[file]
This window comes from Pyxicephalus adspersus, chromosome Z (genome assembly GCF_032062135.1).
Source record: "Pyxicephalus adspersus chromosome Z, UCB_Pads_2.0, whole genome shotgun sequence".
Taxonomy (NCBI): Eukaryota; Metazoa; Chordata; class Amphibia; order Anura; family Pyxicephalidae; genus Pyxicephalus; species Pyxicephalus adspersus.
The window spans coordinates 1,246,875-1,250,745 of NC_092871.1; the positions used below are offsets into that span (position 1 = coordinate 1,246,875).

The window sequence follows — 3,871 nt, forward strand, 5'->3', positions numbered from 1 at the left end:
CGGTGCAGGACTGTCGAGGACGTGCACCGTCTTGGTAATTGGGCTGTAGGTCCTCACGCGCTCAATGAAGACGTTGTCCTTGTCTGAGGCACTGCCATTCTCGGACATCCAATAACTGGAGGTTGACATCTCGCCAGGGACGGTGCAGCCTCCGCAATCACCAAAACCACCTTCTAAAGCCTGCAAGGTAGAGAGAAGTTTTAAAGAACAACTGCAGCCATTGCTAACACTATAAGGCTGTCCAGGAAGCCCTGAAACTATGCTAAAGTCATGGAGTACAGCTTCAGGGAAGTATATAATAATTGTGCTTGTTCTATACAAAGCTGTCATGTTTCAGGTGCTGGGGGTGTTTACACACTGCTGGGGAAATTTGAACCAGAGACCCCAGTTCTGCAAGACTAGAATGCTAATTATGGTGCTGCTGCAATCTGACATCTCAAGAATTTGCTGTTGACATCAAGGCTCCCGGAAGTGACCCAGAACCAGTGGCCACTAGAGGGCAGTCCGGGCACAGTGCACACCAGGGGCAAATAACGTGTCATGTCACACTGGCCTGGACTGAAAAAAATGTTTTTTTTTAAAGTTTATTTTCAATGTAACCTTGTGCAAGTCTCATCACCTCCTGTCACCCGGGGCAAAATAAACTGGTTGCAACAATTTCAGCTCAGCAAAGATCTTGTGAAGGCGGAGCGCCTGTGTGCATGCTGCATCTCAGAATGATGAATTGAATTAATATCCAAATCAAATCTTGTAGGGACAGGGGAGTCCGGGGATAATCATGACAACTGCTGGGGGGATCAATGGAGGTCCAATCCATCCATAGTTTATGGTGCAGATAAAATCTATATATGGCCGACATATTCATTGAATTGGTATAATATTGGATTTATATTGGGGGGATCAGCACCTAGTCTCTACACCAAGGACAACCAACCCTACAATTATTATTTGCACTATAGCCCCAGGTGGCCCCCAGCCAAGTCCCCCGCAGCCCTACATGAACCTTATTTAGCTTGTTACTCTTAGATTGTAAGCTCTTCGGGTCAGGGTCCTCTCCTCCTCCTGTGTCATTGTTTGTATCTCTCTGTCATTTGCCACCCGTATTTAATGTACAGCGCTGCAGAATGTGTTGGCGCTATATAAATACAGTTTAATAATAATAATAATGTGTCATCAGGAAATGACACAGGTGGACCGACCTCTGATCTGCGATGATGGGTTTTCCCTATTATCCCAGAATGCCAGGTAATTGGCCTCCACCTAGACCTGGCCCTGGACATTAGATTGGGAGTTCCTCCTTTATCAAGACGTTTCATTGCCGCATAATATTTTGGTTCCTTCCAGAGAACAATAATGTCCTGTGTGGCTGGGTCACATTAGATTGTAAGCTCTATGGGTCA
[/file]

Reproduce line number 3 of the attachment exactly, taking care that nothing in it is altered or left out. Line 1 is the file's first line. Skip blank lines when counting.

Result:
Taxonomy (NCBI): Eukaryota; Metazoa; Chordata; class Amphibia; order Anura; family Pyxicephalidae; genus Pyxicephalus; species Pyxicephalus adspersus.